20 Black women with killer bibliographies

As many of you know, I’m trying to read a couple Zora Neale Hurston books to get deeper into her not-insignificant bibliography. But she’s not alone on the list of black women whose work I wish I could read and analyze full-time. Who wants to fund a PhD program for me to spend 100% of my time on the following 20 names? Advertisements

Book Review | The Fire This Time, edited by Jesmyn Ward

The Fire This Time |  edited by Jesmyn Ward | ECW Press | Pub: 8/02/2016 | Goodreads  Toward the end of his The Fire Next Time, Baldwin emphatically states that the inability to resolve its “racial nightmare” is a sin for which America will eventually be held accountable. Race, and whether American can ever overcome its legacy, isn’t something about which Baldwin comes to an simple conclusion. Jesmyn Ward begins her anthology The Fire This Time by pulling this specific quote from Baldwin’s meditation: “…If we do not dare everything, the fulfillment of that prophecy, recreated from the Bible in song by the slave, is upon us: God gave Noah the rainbow sigh, No…

July Wrap Up!

Did real life keep you away from Brown Books & Green Tea this month? No worries! July has been an absolutely crazy month for me, so I hope you all have been satisfied with quality instead of quantity. Here’s the July Wrap-Up! Teas I’ve been obsessed with: Ginger Beer from David’s Tea: I haven’t tried this yet, but I’m so excited! Ginger beer is my favorite beverage– alcoholic or no. I love the harsh bite in the back of my throat when I drink it, so I’m hoping I get a little bit of that in this tea. Coconut Cream Pie…

10 Books for the Literary Traveler

If you know anything about me, you know that I absolutely love traveling. While I’d love to go back to Singapore or Uganda… my bank account has been known to sabotage my plans. In case your checking account is just as evil as mine, here’s a list of old and new books that will transport you all over the world:

6 Times nayyirah waheed Embodied ‘Black Lives Matter’ in Poetry

If you haven’t already fallen in love with nayyirah waheed, now’s the time to do so. Her poetry, popularized through social media, is oftentimes short and powerful– some lines reading more like one brief self affirmations. Like Warsan Shire, she manages to talk about a long list of societal and internal struggles. Her 2013 latest book, salt., is an insightful exploration of identity that will resonate with those who have been following the troubling events of last week and beyond.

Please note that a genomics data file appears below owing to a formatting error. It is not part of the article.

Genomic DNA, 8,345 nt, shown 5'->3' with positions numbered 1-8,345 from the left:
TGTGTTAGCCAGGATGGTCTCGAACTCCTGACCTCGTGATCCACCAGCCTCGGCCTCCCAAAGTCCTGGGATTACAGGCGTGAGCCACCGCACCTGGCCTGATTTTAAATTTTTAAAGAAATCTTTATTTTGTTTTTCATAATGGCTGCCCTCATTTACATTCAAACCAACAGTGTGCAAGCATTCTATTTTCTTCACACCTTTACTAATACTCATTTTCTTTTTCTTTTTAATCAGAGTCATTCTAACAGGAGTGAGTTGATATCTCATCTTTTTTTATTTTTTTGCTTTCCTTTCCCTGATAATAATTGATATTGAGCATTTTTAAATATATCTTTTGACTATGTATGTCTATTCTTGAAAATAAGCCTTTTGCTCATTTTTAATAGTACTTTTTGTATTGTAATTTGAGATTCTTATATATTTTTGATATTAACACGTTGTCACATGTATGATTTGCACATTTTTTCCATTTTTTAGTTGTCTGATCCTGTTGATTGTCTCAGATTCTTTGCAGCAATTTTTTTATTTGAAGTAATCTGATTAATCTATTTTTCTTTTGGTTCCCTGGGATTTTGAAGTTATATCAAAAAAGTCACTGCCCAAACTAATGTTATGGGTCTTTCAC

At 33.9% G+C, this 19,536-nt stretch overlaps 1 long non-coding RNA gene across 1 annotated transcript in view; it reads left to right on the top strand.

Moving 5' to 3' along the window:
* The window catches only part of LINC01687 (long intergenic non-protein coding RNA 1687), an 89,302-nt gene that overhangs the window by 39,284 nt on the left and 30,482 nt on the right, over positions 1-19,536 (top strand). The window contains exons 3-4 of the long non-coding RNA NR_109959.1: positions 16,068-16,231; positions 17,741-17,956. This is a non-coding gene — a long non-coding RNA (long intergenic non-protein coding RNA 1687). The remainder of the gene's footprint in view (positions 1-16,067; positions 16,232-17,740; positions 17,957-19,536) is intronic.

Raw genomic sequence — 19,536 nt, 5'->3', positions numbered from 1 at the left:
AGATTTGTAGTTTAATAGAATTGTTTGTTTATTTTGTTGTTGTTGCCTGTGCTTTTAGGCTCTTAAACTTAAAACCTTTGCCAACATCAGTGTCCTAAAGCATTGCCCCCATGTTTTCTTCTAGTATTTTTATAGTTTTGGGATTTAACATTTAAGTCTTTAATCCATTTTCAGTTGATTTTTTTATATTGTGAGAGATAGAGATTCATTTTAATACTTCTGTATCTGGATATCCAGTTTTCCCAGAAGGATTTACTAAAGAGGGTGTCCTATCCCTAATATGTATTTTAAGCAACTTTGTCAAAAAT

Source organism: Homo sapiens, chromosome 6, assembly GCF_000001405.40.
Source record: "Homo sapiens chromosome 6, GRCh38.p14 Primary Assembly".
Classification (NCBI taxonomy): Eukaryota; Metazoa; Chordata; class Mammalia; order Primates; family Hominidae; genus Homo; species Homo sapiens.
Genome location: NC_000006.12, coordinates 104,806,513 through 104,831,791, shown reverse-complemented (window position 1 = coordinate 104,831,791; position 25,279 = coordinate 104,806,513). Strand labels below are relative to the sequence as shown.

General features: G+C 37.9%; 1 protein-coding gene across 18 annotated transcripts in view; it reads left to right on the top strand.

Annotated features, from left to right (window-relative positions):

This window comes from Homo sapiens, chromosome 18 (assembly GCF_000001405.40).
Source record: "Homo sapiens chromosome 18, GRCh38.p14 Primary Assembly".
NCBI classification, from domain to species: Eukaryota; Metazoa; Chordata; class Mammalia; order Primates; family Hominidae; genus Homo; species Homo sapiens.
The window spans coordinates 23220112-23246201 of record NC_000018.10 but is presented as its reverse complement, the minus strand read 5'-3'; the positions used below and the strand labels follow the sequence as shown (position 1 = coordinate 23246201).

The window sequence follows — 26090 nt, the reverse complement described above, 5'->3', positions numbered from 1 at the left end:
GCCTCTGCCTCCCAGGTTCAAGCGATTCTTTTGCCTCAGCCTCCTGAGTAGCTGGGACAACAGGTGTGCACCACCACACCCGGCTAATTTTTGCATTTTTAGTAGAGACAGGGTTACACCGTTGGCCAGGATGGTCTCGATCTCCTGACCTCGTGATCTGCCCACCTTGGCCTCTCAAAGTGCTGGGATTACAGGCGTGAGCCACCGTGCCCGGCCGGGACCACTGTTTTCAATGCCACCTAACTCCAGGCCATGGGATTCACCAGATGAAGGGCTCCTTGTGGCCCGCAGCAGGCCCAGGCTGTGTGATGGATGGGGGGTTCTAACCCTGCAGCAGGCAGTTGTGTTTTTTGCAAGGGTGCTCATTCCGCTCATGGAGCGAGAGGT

Book Review | Under the Udala Trees, by Chinelo Okparanta

Under the Udala Trees | Chinelo Okparanta | 336 pages | Houghton Mifflin Harcourt | Goodreads | Amazon In her striking novel Under the Udala Trees, Chinelo Okparanta details the development of a young lesbian in 1960’s Nigeria. Ijeoma is a young girl when she begins to understand her sexuality, falling in love with a close friend. She’s barely older when she and Amina are caught embracing, after which she is sent to complete intensive bible study with her mother. “Nwoke na nwunye. Adam na Eve. Man and wife,” her mother repeats in their daily sessions. Ijeoma’s feelings remain unchanged, instead forcing…

BB & GT June Wrap Up!

The end of another month– and officially half way through the year. If you’ve fallen behind at all over these last few weeks, here’s a summary of what went down this month on Brown Books & Green Tea.  Teas I was obsessed with: Rumi Tea, Oolong Orange Blossom: This is technically a July tea since I bought it yesterday, but I’m highlighting it anyway since it tastes and smells absolutely amazing. I’ve loved citrus notes in my tea ever since I was little, when my favorite tea was Bigelow Constant Comment. I don’t drink black tea much anymore, but this one…